The findings – to be revealed soon by the UK Government’s Veterinary Medicines Directorate – are yet another blow to an industry reeling from warnings about pollutants in salmon. Stores and producers who supply contaminated salmon could be prosecuted and fined. The EU has been so alarmed at the presence of chemical residues in salmon that it had threatened to impose an export ban on the UK, which could devastate the industry”. This is not the first time Nutreco have been implicated in the malachite green scandal – in 2002 Marine Harvest Chile were fined for the illegal use of malachite green”.
Sea lice research fingers salmon farms
New scientific studies on sea lice infestation by Scottish and Canadians researchers put the finger of blame fairly and squarely on salmon farms. The July issue of the journal Aquaculture Research finally published papers from “Sea Lice 2003 - Proceedings of the sixth international conference on sea lice biology and control”. The Herald (30th July) reported the new studies with the headline: “Salmon farms are source of sea lice, say scientists”. According to the Scottish-based Sea Trout Group (29th July) the “new research points to fish farm cages as most likely source of sea lice” and “show links between sea lice infestation on salmon farms and ‘pools’ of sea lice juveniles ready to infect wild fish on a Scottish sea loch”.
Studies carried out in Scotland found sea lice effects up to 5km away from the salmon farm. Sea lice infestation over such a large area spells disaster not just for wild salmon but also wild sea trout. “These studies show that lice larvae become concentrated in the areas around river mouths – just the places where sea trout and wild salmon smolts emerge,” said STG spokesperson Fiona Cameron. “The sea trout, which remain in coastal waters rather than heading out to the ocean, have no chance of avoiding infestation in such circumstances. The scientists suggest that their work provides the ‘first tentative evidence’ that lice from a fish farm were the source of a concentration of larvae at the mouth of a sea trout river”.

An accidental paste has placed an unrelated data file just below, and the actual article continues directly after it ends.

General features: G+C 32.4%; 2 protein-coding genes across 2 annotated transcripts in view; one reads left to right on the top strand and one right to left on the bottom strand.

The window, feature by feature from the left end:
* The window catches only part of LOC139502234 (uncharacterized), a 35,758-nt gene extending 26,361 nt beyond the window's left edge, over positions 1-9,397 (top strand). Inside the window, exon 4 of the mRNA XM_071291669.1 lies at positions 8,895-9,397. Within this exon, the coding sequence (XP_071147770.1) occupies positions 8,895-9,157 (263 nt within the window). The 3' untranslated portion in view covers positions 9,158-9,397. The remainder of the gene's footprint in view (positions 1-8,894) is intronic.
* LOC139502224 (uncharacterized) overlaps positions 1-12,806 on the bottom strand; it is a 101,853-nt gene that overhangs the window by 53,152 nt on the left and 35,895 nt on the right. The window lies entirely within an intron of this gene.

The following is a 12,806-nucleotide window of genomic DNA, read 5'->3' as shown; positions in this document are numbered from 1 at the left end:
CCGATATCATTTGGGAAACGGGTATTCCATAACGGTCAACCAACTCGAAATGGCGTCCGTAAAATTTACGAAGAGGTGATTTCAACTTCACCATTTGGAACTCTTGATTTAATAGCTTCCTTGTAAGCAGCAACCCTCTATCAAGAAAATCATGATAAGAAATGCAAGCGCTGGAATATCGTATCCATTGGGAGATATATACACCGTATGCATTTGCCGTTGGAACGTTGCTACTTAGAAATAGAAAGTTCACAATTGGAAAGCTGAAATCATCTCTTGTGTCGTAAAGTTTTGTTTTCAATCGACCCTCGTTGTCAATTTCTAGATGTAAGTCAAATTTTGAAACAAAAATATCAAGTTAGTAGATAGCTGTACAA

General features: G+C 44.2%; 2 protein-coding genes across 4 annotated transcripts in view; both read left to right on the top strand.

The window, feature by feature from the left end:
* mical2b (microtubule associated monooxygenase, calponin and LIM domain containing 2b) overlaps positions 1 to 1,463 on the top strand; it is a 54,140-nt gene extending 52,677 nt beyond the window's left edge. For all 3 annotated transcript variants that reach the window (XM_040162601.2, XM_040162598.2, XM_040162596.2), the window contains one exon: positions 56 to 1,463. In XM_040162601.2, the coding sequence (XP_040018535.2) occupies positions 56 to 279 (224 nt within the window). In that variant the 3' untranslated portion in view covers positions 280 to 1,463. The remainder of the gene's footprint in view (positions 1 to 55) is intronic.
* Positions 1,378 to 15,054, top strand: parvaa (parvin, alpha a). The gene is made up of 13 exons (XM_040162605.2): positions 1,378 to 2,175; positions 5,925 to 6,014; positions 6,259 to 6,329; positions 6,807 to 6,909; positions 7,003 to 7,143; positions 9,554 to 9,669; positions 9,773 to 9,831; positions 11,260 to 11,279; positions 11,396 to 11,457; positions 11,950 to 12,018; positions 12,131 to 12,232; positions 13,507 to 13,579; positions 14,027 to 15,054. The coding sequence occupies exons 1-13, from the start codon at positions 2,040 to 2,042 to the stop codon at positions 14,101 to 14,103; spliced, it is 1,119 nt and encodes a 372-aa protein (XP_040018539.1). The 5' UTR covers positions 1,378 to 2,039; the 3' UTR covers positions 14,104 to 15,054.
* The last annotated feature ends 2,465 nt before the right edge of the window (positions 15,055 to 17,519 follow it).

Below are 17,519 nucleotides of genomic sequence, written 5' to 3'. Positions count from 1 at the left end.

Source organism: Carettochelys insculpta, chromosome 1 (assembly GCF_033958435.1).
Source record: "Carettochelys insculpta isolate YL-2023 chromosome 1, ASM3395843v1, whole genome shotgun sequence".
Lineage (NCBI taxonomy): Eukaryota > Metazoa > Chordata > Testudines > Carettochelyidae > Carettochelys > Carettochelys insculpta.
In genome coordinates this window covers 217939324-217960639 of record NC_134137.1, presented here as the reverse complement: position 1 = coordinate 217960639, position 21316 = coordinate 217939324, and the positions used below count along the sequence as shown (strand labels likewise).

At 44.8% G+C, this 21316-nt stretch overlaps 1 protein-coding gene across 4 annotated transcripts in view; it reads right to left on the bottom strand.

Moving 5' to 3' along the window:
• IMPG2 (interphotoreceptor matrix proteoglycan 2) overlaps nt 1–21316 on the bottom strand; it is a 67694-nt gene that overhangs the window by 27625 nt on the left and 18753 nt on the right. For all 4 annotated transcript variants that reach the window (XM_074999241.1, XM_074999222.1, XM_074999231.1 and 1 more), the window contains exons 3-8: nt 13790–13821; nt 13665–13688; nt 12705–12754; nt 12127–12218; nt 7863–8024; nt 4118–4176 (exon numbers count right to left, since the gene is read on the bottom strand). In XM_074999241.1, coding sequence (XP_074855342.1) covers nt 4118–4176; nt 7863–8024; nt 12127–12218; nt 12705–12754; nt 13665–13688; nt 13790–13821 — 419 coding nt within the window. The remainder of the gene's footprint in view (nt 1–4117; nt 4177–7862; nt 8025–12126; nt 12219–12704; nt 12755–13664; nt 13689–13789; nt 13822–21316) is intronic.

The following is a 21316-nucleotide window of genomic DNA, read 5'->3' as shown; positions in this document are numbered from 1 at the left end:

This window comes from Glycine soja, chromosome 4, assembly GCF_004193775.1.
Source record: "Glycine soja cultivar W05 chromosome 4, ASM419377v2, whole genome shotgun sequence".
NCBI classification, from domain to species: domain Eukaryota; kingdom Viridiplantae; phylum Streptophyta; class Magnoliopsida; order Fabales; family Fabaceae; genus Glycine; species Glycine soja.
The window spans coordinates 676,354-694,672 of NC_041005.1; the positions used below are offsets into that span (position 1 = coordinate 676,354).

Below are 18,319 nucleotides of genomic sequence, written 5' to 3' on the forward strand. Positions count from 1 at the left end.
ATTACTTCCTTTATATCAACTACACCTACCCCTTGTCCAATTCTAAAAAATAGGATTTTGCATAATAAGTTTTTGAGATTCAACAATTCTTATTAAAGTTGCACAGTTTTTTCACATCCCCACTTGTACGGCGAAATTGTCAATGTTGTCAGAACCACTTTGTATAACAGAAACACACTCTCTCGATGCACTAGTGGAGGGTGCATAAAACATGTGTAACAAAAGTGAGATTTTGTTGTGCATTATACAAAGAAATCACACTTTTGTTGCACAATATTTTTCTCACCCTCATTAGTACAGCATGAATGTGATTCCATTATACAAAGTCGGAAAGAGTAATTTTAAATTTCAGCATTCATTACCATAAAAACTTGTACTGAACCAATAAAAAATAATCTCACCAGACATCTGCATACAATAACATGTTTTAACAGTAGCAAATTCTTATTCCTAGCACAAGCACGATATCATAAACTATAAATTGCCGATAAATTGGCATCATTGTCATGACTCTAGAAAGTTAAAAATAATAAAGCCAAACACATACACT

The STG called for immediate action: “Each season which sees second-year salmon carrying sea lice in cages anywhere within 5 km of salmon and sea trout rivers presents a very real and substantial threat to our wild fish – so action is needed now. We are now seeing the results of three decades of development of fish farming in what has been a basically uncontrolled way. Studies such as the newly-published ones demonstrate that the effects of sea cages are likely to be spread over much larger areas than has been thought,” urged Cameron.